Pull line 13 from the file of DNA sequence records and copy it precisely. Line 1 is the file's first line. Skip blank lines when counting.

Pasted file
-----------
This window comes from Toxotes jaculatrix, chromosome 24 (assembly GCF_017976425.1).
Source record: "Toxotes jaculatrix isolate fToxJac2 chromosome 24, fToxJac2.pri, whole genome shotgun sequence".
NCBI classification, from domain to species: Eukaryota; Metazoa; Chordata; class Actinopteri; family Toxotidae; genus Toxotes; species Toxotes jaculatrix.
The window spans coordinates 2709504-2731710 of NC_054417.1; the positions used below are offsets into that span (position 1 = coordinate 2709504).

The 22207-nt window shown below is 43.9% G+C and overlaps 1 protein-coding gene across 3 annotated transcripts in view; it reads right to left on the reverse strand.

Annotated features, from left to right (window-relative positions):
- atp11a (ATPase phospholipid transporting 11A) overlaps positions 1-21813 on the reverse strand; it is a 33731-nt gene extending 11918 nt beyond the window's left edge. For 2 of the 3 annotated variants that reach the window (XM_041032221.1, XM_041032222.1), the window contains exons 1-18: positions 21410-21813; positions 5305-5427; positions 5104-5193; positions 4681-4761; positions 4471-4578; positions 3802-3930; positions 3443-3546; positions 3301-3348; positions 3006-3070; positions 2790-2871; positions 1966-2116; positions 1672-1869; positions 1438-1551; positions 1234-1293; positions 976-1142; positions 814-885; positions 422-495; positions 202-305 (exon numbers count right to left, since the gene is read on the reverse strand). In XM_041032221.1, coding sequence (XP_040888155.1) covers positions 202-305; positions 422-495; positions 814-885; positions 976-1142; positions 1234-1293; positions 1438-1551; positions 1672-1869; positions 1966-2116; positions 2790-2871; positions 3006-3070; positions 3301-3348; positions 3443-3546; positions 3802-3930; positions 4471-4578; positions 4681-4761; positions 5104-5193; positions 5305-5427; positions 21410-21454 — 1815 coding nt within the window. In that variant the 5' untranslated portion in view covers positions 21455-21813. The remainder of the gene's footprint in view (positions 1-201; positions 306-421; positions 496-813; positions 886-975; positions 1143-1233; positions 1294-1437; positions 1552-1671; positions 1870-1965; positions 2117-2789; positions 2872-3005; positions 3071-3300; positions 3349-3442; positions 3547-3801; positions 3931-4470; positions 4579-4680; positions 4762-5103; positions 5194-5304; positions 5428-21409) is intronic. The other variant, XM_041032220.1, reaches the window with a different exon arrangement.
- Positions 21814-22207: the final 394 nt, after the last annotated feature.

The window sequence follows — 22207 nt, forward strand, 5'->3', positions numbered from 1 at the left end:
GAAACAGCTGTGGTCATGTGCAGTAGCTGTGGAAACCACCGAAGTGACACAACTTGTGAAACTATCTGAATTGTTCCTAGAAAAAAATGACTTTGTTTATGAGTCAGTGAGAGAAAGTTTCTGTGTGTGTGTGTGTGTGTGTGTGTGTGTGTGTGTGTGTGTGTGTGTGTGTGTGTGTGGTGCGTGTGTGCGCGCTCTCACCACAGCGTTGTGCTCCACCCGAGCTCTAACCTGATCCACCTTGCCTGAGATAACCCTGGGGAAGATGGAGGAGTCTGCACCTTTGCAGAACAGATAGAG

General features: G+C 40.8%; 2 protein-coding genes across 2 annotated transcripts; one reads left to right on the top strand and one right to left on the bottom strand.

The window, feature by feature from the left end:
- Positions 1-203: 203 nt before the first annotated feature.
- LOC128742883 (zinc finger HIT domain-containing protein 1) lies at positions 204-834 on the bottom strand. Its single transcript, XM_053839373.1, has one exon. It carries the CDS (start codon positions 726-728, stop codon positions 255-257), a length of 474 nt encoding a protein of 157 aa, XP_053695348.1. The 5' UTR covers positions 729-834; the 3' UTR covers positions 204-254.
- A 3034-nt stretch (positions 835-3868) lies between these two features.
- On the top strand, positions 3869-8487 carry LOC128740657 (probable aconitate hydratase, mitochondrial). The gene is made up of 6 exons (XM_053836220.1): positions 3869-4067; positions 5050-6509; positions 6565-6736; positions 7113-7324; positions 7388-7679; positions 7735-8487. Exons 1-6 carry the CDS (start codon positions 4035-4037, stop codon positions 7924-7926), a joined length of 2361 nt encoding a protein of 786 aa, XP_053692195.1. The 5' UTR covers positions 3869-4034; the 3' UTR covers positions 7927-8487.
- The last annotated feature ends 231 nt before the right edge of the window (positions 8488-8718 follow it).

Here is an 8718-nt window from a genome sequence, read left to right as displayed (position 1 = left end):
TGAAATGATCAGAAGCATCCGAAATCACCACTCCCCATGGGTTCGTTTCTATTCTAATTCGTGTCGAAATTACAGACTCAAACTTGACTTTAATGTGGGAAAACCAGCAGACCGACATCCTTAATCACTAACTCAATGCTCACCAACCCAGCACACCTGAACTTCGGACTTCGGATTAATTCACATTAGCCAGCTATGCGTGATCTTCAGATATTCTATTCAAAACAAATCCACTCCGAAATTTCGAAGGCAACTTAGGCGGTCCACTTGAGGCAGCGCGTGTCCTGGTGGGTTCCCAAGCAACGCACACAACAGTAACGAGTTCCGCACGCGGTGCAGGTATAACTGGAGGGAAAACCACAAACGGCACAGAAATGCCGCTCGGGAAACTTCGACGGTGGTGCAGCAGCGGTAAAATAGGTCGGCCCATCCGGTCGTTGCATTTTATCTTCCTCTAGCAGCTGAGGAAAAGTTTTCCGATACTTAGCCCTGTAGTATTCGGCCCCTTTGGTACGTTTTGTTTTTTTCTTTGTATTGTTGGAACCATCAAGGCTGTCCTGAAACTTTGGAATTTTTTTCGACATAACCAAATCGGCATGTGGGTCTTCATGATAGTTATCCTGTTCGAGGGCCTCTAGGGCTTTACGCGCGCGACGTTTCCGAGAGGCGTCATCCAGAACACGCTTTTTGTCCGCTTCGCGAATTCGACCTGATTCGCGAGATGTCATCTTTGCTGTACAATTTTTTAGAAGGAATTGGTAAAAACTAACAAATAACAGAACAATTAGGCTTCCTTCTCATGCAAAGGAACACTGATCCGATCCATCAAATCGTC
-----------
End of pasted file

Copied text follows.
- Positions 1-203: 203 nt before the first annotated feature.